What the legal system can learn from CSGO

In CSGO, when someone is suspected of cheating they are put into “Overwatch” which is a system that lets other players review their demo and vote to ban them.

In Overwatch, experienced players watch a “demo” or a replay of the suspected cheater playing and they can then mark down whether they think the suspect used wall hacks, was killing their own team mates or used aim assistance.

When the player watches the demo, all identifying information has been removed.

When you are playing CSGO, you have a custom username but when reviewing a demo all that information has been removed.

If you are reviewing a demo, the suspect’s username simply reads “The Suspect”.

This prevents bias from effecting the decision to indict someone of cheating or not.

Suppose the suspect had a username that showed they support or did not support a certain sports team, politician or controversial topic.

The person deciding if they cheated or not may be bias in support of them or against them based on their views.

By stripping away all the irrelevant information and just focusing on The Suspect’s gameplay, the user is able to judge them without bias.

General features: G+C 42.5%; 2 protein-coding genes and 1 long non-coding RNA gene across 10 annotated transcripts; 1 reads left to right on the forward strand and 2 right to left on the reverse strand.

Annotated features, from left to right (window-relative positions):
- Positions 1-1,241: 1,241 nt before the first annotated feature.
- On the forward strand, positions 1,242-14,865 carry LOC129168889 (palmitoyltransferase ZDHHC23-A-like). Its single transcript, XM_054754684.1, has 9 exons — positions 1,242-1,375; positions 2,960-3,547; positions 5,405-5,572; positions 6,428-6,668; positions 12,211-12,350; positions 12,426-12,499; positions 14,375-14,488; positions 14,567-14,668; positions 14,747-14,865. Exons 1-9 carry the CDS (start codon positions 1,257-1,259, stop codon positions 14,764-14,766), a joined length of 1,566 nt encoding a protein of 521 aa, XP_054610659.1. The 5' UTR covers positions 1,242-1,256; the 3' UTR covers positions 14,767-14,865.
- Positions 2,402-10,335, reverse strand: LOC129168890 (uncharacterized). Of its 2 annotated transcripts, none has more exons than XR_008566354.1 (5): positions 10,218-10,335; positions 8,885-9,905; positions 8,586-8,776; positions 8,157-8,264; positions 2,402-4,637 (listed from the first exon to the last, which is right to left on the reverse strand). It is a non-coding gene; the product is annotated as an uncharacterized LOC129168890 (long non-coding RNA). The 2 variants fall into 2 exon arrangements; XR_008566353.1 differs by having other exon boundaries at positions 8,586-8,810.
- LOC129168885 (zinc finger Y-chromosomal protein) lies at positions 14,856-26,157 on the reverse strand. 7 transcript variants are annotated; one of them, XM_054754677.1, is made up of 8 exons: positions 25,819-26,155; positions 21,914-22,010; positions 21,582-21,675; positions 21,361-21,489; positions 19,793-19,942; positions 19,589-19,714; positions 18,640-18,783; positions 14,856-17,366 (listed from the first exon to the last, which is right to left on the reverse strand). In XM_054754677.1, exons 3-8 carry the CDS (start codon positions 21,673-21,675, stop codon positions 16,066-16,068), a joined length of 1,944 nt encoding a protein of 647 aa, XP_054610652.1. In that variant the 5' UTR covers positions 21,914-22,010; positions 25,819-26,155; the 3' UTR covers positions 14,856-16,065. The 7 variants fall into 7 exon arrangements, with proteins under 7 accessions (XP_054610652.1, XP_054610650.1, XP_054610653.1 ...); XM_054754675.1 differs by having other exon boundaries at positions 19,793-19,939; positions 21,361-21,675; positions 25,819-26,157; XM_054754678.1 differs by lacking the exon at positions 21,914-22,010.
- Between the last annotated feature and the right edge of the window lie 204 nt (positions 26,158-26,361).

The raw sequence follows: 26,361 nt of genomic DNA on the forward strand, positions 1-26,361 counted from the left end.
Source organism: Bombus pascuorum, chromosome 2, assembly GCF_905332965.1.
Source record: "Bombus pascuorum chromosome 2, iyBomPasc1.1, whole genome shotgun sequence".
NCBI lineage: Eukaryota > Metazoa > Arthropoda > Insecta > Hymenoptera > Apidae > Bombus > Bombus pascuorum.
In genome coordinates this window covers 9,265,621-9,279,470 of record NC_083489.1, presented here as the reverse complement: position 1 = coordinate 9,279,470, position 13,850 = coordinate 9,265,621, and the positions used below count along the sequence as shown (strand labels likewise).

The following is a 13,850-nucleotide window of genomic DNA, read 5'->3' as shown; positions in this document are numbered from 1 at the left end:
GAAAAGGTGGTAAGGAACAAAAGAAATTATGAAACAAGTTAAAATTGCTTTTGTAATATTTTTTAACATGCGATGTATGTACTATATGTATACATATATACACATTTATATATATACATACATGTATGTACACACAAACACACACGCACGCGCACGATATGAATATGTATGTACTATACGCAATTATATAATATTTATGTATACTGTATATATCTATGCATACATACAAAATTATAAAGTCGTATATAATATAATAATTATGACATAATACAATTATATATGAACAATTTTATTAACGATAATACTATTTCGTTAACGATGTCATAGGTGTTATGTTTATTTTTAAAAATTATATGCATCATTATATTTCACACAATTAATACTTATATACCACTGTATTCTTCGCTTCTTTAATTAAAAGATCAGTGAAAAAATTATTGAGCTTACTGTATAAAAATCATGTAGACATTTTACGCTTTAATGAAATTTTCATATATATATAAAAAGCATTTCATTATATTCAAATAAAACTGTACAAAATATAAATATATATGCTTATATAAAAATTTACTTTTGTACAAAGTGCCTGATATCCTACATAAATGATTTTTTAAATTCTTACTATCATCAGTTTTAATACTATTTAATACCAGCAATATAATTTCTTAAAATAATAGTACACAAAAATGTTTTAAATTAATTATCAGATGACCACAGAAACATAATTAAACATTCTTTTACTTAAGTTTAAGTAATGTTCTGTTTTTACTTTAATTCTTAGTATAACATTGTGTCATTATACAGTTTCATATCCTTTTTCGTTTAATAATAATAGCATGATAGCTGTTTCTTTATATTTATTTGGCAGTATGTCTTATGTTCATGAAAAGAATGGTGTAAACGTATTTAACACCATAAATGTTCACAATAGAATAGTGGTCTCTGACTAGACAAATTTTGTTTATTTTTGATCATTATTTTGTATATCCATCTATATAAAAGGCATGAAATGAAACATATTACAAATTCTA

Bias can heavily affect a person’s decision making. While that may not be the end of the world in the a video game, it becomes much more serious in the legal system.

What if the amount of time you spent in jail was determined largely by how hungry a judge felt before he sentenced you? According to Scientific American, judges give harsher sentences before lunch time (when they are more hungry).

If something as simple as how hungry a judge feels can impact sentencing imagine the other details that could potentially effect judgement. Hundreds of details about the way a defendant looks or sounds could effect the way they are perceived in the same way that a controversial username could affect the way a CSGO suspect is treated in an overwatch case.

What if there was a way to remove the personal details of real life defendants that have no impact on a case.

In CSGO this is easy as it is a simple technical feat- you just change the suspects username to “The Suspect” during the “trial”.

This would be harder in real life. Could the defendant be kept behind a one way screen during the trail so that the judge and the jury cannot see them?

If the judge and the jury never sees what a defendant looks or sounds like, they will be more free to judge them purely on the facts and evidence presented by both sides.

Some may argue that the jury will want to see the defendant on the stands so they can look at them and see how genuine they appear.

But deciding if someone is guilty should not be determined on a “gut feeling” about how genuine they appear. Some innocent people behave in a nervous manner so it is not a valid reason to convict someone. A conviction should purely be the result of the evidence showing that there is a beyond reasonable doubt that the defendant is guilty.

By never seeing a suspect, a judge and jury would be in a better position to objectively adjudicate the case.

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